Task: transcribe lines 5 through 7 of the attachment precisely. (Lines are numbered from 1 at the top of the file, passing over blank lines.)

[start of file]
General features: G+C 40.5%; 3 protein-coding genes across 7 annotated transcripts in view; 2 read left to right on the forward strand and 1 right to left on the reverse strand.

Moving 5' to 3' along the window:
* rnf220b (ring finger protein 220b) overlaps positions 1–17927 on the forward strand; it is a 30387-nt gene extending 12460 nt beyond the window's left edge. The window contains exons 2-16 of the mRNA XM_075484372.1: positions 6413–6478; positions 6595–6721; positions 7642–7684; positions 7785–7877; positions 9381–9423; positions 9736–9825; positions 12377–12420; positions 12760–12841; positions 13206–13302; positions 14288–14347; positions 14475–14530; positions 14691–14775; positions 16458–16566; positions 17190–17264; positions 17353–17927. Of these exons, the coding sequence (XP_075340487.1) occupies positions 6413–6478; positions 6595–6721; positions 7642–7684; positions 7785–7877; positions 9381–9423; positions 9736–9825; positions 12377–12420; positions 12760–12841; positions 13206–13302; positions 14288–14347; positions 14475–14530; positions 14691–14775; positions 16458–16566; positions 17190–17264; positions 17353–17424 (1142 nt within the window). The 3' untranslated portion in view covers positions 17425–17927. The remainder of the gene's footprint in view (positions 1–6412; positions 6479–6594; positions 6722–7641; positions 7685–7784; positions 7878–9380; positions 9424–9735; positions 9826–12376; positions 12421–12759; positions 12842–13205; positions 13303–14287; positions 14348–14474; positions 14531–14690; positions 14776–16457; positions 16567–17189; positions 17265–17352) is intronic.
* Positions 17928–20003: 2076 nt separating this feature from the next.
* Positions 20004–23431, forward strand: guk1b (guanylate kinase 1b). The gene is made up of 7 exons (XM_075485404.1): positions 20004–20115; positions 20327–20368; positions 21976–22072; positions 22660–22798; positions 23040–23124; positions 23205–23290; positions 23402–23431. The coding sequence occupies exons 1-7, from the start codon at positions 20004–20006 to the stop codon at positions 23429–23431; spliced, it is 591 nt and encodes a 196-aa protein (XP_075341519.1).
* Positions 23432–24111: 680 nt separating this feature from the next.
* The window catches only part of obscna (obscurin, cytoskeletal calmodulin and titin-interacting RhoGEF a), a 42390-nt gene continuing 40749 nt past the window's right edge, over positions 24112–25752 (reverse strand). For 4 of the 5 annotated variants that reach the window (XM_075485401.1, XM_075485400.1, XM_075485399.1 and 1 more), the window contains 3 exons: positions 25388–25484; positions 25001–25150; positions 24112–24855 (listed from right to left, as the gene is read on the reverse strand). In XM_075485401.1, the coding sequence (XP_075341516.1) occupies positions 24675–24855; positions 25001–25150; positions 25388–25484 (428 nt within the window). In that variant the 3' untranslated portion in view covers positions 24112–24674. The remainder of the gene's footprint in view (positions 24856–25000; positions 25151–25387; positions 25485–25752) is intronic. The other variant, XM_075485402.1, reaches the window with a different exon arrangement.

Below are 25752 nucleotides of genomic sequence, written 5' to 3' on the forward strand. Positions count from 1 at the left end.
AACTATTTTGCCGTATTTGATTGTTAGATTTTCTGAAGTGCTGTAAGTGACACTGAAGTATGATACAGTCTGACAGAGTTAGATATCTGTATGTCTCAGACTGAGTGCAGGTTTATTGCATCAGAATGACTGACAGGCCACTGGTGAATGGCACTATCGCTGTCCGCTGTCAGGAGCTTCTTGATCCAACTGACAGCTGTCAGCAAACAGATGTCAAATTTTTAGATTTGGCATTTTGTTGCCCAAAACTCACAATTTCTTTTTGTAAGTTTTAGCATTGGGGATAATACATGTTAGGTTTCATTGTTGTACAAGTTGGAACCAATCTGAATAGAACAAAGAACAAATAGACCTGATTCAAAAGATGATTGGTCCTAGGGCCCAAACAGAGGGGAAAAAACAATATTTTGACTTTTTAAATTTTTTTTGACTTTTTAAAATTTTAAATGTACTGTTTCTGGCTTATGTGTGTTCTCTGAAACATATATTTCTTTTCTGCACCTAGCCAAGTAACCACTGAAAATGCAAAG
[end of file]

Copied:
* Positions 20004–23431, forward strand: guk1b (guanylate kinase 1b). The gene is made up of 7 exons (XM_075485404.1): positions 20004–20115; positions 20327–20368; positions 21976–22072; positions 22660–22798; positions 23040–23124; positions 23205–23290; positions 23402–23431. The coding sequence occupies exons 1-7, from the start codon at positions 20004–20006 to the stop codon at positions 23429–23431; spliced, it is 591 nt and encodes a 196-aa protein (XP_075341519.1).
* Positions 23432–24111: 680 nt separating this feature from the next.
* The window catches only part of obscna (obscurin, cytoskeletal calmodulin and titin-interacting RhoGEF a), a 42390-nt gene continuing 40749 nt past the window's right edge, over positions 24112–25752 (reverse strand). For 4 of the 5 annotated variants that reach the window (XM_075485401.1, XM_075485400.1, XM_075485399.1 and 1 more), the window contains 3 exons: positions 25388–25484; positions 25001–25150; positions 24112–24855 (listed from right to left, as the gene is read on the reverse strand). In XM_075485401.1, the coding sequence (XP_075341516.1) occupies positions 24675–24855; positions 25001–25150; positions 25388–25484 (428 nt within the window). In that variant the 3' untranslated portion in view covers positions 24112–24674. The remainder of the gene's footprint in view (positions 24856–25000; positions 25151–25387; positions 25485–25752) is intronic. The other variant, XM_075485402.1, reaches the window with a different exon arrangement.